We are cleaned up and dried out. The renovations will begin soon. For now, I’m sharing a bathroom with the kids, and my kitchen floor is bare cement. We have no sheet rock on the downstairs ceiling or sofas in the living room, and Jude will sometimes lie on a blanket on the floor and inspect the ducts and wires exposed. It’s the awkward holding moment before the rebuild, where everything is uncomfortable and foreign and weird, but there is something really lovely on the other side of all of this if we just be patient. I know this well. Patience comes easier than it used to.
I’m reading Glennon Doyle Melton’s Love Warrior (along with everybody else, it seems), and it is so hauntingly familiar to me in moments. I find myself nodding and revisiting my own parallel moments as I read along. She speaks about crisis as a turning point, and she explains that it means to sift, which I didn’t know before.
Sure enough, I examine the etymology for myself and see that it is associated with to separate or judge in Greek, to sift or separate in Latin, and even a sieve in Old English.
I can remember visiting the tourist stops in North Georgia as a child and panning for gold, taking the sieve and lowering it in a muddy trough, scooping up sand and mess and shaking the metal sieve back and forth again and again to find the small gold flakes left behind. We’d pick them out and place them in tiny vials filled with water and stare at them all the way home on the drive back. The gold specks I found myself were somehow so much more valuable to me than something I could buy in a store.
Pema Chodron tells me that “nothing goes away until it has taught you what you needed to know.” And I think maybe she’s right. What if all of these moments that first appear to be crises are actually my teachers? If I listen close enough, I think they are.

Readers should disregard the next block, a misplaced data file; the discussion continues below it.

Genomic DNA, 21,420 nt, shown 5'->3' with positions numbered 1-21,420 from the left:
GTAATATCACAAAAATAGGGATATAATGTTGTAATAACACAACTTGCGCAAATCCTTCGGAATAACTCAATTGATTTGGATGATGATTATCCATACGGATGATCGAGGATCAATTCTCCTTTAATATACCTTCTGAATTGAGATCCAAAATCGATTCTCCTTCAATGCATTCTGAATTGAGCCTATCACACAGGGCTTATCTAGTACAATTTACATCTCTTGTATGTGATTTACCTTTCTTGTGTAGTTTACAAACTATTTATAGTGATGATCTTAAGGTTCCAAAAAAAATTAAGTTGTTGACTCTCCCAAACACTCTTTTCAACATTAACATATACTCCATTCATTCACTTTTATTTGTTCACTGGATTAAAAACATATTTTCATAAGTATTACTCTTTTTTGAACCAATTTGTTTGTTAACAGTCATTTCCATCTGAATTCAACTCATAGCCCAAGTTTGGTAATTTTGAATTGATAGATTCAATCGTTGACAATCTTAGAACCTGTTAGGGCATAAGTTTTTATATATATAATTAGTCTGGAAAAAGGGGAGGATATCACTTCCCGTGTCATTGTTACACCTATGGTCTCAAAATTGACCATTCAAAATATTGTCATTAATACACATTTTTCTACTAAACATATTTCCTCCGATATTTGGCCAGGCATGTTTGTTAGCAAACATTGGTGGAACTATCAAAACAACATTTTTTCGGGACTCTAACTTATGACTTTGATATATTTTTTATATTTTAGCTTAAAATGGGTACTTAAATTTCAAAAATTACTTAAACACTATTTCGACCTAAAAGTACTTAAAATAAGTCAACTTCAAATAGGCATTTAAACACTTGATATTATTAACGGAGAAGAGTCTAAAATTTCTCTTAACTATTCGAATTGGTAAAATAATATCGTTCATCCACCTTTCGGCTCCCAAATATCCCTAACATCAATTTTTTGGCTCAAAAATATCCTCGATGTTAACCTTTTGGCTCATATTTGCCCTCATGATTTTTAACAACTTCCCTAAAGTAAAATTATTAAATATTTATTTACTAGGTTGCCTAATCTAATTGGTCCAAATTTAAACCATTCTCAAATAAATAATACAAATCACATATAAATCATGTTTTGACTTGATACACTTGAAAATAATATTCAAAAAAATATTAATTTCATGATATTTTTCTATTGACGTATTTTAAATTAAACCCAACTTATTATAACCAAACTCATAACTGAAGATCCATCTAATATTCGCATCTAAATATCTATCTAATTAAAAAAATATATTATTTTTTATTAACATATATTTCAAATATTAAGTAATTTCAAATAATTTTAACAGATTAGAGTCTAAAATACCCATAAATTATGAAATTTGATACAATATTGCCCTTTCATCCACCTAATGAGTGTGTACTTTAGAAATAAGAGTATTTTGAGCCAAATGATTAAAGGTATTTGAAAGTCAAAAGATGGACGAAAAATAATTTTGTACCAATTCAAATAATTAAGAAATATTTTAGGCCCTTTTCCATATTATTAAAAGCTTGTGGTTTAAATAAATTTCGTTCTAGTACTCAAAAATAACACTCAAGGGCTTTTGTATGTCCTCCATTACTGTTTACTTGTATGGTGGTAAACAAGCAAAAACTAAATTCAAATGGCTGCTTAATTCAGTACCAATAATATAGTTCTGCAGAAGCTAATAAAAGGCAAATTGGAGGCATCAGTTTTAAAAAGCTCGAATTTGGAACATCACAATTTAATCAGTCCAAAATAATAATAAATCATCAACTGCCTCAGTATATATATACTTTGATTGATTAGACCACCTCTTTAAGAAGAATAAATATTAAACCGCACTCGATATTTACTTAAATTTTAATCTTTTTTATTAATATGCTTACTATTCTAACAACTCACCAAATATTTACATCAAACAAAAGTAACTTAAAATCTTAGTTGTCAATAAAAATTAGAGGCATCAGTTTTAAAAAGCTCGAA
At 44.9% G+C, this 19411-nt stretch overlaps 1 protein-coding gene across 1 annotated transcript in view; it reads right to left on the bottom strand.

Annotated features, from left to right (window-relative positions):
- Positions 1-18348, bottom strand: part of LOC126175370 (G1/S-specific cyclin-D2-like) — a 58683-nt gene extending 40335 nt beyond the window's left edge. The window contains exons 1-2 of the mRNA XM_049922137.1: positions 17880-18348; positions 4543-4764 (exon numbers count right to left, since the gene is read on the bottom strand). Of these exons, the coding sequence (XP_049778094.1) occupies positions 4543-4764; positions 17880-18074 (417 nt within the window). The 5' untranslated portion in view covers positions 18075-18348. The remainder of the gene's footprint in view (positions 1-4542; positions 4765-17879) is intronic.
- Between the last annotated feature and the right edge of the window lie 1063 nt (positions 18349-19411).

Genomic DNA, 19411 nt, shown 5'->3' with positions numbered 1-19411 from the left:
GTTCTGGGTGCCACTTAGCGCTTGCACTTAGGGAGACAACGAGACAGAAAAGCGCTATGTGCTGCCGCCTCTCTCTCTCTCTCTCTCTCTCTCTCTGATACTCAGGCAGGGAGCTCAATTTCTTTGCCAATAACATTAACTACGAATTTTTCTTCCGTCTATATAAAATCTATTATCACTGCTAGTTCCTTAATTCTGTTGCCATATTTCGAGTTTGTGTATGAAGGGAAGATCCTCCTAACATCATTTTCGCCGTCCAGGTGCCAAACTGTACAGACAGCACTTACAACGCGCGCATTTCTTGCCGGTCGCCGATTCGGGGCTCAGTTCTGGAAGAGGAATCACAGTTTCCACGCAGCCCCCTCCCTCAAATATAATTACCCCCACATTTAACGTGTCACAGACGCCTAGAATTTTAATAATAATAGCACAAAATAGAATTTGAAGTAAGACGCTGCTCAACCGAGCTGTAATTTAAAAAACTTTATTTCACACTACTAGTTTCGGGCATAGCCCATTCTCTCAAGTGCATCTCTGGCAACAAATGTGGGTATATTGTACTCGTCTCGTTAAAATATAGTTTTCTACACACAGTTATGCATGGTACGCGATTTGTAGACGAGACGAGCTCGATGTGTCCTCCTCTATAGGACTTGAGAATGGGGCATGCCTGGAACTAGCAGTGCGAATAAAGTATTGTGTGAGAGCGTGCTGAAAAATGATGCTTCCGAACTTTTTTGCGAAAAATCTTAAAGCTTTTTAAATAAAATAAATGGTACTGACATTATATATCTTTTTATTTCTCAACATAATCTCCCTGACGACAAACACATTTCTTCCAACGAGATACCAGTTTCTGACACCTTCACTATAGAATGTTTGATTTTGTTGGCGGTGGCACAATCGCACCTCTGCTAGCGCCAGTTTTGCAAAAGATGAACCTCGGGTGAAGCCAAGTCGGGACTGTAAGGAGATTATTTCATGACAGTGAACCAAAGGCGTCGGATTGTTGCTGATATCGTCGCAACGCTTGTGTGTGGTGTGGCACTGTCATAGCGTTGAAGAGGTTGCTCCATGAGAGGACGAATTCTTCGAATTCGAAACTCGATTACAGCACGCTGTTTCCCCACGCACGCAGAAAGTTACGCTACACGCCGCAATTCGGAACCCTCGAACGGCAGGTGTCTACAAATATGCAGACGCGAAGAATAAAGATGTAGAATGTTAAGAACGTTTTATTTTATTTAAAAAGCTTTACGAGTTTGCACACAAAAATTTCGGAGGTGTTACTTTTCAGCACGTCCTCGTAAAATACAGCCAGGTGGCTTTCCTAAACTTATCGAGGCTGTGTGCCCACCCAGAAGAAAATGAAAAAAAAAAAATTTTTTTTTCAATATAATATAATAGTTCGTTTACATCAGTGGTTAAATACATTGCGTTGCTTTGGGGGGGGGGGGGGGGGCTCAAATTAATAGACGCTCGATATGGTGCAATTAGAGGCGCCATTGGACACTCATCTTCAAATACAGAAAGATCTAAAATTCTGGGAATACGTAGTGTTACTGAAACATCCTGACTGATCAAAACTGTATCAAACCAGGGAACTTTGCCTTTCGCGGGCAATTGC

With each defining moment in my past two years, I see the sieve working to let go of what I never needed to begin with. I am lighter and lighter and lighter with every crisis. It makes me laugh to think about the rhythm of our past week and the way it was remarkably unaffected by my actual ceiling caving in. The ceiling caved; I had the mess cleaned up; and here we are chugging along like always.
On weekends I have the kids, I give them a “kids’ choice” night where they call the shots on dinner, and we huddle together and watch a movie. As usual, they voted for pizza last night, and proclaimed it the Best Movie Night Ever! because we could spread blankets across the empty living room and lie on the floor while watching Ninja Turtles. Where I used to see mess, I now see magic and connection and possibility. Maybe what I needed to know, as Pema Chodron says, is that what matters isn’t going anywhere. No house can hold it. No title can contain it. No half sibling changes it. When I wasn’t paying attention, the past two years of time with just the three of us somehow cemented these threads even stronger than they were before. Ceiling or no ceiling, home is the space between the three of us. I knew that from the beginning, but as it all fell away last week, I learned what safe feels like. It’s all right here.
Jude’s birthday party was today, and I ordered the cake three days ago when he walked into Publix with me and decided he wanted the Godzilla one. I reserved a pavilion at the nature preserve nearby, and he spotted a pinata in Target this weekend. Nothing matched. It was perfect.
Kids played and explored on the nearby nature trail. (Thanks, Pinterest scavenger hunt printable stapled on a brown paper bag.) They sang and had cake. They played some more. We came home to more play time with neighbors, and Jude dove into his new gifts. I roasted a few vegetables for a light dinner and bathed both kids, and the doorbell rang at 7:30 with a neighbor delivering a slice of pumpkin pie straight from the oven and oozing in that perfect way that happens when you cut it too soon to keep its shape.
How is my busy, overwhelming life with so many unanswered questions about my future somehow actually easier in the present than when my path was straight and predictable in front of me? Everything is simplified. Necessity calls for it when my finances, my energy, and my time are so restricted. But look what happened in the meantime. The strongest stuff remains, and the rest doesn’t matter. I have no one to answer to but the voice inside my own self, and she requires no check boxes.
The good thing about rock bottom – whether that is a life turned inside out or a house stripped of what it once was – is that it gives you a chance to rebuild exactly how you want it and take away all the extraneous mess that weighed you down to begin with. The view from the bottom seems pretty great today. I am the one to set the course. I’m tired and worn and sleepy, but I can see for miles and miles.